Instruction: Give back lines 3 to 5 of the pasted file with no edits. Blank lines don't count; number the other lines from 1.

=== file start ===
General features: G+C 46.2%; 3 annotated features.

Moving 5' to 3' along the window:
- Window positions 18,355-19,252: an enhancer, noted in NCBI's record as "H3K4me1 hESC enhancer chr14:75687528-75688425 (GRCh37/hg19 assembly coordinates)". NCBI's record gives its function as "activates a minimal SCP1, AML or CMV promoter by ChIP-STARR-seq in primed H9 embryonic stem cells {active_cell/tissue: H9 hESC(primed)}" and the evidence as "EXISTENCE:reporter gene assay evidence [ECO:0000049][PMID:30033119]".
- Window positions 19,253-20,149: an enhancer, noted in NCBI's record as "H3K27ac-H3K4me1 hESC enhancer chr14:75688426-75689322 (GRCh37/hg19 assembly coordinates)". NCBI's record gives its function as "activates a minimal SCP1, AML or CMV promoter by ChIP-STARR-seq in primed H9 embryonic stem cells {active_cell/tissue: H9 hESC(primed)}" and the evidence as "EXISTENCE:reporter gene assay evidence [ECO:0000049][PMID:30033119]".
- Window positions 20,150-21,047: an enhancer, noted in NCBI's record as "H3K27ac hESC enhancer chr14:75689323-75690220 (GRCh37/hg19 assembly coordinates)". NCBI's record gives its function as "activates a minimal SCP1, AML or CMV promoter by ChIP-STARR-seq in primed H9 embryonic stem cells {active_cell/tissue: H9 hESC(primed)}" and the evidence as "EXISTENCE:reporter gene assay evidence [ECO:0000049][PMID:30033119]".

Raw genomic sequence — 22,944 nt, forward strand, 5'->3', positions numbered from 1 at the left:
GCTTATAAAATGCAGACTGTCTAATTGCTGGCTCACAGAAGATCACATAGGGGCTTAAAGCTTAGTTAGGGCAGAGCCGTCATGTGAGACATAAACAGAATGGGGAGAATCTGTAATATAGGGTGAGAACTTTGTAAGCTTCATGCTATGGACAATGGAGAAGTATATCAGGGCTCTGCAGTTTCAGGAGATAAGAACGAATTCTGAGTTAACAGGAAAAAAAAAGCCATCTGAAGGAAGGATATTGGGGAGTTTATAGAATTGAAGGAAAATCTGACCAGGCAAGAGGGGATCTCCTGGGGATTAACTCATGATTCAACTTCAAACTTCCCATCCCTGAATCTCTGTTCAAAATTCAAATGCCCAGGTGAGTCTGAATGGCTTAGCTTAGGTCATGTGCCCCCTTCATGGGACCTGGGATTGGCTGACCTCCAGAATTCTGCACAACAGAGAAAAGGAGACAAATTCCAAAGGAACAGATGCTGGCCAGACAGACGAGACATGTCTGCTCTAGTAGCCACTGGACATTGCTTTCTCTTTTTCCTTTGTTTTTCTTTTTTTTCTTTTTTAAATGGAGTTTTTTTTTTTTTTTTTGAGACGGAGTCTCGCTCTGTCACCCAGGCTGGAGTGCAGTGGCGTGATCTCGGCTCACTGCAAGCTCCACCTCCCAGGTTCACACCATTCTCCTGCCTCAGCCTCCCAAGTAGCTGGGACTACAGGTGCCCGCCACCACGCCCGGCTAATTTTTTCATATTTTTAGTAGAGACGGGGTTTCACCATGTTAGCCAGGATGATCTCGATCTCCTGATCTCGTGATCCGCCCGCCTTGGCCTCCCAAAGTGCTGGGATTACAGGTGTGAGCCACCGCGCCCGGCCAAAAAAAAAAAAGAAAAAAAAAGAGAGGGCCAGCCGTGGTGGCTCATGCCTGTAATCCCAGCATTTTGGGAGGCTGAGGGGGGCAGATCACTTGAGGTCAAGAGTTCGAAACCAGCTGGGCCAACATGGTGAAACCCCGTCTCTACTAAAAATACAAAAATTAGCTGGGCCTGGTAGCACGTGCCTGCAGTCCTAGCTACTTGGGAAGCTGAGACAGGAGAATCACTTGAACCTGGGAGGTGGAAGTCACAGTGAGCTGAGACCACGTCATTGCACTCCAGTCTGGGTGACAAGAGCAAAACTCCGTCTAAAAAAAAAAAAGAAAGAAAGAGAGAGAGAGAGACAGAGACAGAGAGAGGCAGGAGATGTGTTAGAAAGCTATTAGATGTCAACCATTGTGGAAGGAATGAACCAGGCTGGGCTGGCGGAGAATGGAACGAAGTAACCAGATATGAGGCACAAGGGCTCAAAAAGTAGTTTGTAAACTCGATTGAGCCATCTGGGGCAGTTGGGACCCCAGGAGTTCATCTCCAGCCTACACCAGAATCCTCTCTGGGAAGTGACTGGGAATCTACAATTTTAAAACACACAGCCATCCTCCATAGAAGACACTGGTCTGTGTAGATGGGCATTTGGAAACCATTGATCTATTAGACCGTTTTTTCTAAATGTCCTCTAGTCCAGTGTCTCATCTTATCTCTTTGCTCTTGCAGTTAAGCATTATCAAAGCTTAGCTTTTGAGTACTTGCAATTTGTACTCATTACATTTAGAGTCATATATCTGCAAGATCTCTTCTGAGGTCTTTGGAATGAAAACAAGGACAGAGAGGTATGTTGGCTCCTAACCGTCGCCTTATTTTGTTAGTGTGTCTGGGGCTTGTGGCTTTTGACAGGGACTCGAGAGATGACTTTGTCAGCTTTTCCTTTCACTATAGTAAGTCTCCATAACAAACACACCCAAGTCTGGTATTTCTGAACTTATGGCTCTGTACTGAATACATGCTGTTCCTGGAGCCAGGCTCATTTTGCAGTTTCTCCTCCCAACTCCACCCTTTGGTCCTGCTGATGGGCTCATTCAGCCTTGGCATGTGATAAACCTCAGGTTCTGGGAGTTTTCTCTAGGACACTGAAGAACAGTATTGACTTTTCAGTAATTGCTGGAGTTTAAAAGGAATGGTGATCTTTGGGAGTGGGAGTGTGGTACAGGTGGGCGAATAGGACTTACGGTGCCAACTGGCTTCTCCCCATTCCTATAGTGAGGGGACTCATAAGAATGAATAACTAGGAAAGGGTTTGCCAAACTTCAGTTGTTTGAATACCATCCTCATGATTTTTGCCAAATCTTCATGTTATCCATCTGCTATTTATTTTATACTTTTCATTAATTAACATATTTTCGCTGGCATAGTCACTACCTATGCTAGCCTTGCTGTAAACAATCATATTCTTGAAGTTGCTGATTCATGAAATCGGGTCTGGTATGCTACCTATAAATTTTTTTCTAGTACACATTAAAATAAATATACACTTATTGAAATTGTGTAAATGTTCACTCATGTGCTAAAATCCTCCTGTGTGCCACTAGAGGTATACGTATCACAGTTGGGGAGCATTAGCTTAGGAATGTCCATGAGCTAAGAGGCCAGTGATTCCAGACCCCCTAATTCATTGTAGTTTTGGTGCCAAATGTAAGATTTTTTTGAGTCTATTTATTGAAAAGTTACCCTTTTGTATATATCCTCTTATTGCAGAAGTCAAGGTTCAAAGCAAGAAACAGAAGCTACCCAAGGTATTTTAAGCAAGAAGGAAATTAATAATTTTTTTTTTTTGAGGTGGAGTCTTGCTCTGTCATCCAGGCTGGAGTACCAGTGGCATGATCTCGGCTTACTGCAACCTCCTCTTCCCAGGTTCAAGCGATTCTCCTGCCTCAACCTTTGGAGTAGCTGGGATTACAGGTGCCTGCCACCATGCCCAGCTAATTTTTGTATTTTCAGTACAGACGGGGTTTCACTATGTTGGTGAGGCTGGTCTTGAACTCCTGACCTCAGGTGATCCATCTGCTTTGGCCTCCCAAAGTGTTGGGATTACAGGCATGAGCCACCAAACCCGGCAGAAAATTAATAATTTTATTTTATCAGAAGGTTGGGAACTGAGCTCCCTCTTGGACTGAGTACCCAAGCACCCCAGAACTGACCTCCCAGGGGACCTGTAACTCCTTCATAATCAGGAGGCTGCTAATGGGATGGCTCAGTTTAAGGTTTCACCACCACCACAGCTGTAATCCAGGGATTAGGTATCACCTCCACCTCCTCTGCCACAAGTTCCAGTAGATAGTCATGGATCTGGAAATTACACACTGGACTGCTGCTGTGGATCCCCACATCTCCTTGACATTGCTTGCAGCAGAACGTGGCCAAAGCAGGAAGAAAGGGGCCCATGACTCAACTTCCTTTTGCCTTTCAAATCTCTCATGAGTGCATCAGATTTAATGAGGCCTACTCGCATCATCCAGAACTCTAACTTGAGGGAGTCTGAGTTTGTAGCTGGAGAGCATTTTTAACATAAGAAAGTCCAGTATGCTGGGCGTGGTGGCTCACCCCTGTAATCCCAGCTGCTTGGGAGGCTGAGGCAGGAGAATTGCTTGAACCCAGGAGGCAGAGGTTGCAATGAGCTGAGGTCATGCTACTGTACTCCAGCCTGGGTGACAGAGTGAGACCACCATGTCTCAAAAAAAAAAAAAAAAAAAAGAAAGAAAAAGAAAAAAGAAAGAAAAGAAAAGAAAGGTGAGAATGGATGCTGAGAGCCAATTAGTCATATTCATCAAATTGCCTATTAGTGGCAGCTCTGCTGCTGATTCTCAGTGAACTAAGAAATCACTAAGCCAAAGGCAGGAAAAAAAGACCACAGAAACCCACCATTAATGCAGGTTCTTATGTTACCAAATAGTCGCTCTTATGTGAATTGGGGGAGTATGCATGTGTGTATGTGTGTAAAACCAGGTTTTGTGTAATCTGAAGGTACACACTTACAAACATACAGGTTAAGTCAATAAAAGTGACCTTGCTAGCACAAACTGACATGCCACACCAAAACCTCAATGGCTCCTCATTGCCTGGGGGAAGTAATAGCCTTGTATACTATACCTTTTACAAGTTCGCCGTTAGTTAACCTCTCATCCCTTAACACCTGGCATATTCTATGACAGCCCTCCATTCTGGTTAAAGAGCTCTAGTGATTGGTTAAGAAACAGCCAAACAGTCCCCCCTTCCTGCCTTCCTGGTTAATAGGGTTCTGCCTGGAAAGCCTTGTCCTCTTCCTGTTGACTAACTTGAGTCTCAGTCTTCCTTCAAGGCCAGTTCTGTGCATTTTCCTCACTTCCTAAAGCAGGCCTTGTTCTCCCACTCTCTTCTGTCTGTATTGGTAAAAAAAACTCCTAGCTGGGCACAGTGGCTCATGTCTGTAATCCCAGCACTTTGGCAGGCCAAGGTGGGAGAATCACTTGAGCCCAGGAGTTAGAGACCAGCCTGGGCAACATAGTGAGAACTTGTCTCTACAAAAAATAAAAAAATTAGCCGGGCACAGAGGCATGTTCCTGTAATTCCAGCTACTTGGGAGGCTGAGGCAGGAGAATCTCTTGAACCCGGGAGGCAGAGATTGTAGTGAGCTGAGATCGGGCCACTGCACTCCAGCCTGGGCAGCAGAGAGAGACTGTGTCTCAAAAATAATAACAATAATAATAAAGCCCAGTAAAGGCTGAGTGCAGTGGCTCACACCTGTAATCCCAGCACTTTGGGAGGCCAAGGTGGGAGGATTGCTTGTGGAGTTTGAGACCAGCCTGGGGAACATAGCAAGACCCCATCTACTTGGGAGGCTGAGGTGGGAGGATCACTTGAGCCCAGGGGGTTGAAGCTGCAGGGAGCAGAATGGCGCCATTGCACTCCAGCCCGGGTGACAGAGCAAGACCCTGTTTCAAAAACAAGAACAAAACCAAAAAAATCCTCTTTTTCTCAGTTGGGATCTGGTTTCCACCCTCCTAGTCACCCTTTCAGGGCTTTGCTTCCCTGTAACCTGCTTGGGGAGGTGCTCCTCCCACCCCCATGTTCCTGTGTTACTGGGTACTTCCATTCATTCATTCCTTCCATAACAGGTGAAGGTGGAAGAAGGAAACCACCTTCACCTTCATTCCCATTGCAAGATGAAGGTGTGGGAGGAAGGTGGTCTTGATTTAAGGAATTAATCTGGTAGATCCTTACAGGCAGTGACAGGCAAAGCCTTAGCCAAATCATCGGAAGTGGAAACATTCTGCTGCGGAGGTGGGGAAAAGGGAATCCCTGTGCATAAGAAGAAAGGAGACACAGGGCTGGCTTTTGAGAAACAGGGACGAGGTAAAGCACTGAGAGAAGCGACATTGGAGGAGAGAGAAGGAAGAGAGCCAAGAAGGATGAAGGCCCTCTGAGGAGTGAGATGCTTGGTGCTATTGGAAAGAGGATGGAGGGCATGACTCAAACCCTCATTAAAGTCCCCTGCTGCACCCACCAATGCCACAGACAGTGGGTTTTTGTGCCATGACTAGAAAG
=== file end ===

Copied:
- Window positions 18,355-19,252: an enhancer, noted in NCBI's record as "H3K4me1 hESC enhancer chr14:75687528-75688425 (GRCh37/hg19 assembly coordinates)". NCBI's record gives its function as "activates a minimal SCP1, AML or CMV promoter by ChIP-STARR-seq in primed H9 embryonic stem cells {active_cell/tissue: H9 hESC(primed)}" and the evidence as "EXISTENCE:reporter gene assay evidence [ECO:0000049][PMID:30033119]".
- Window positions 19,253-20,149: an enhancer, noted in NCBI's record as "H3K27ac-H3K4me1 hESC enhancer chr14:75688426-75689322 (GRCh37/hg19 assembly coordinates)". NCBI's record gives its function as "activates a minimal SCP1, AML or CMV promoter by ChIP-STARR-seq in primed H9 embryonic stem cells {active_cell/tissue: H9 hESC(primed)}" and the evidence as "EXISTENCE:reporter gene assay evidence [ECO:0000049][PMID:30033119]".
- Window positions 20,150-21,047: an enhancer, noted in NCBI's record as "H3K27ac hESC enhancer chr14:75689323-75690220 (GRCh37/hg19 assembly coordinates)". NCBI's record gives its function as "activates a minimal SCP1, AML or CMV promoter by ChIP-STARR-seq in primed H9 embryonic stem cells {active_cell/tissue: H9 hESC(primed)}" and the evidence as "EXISTENCE:reporter gene assay evidence [ECO:0000049][PMID:30033119]".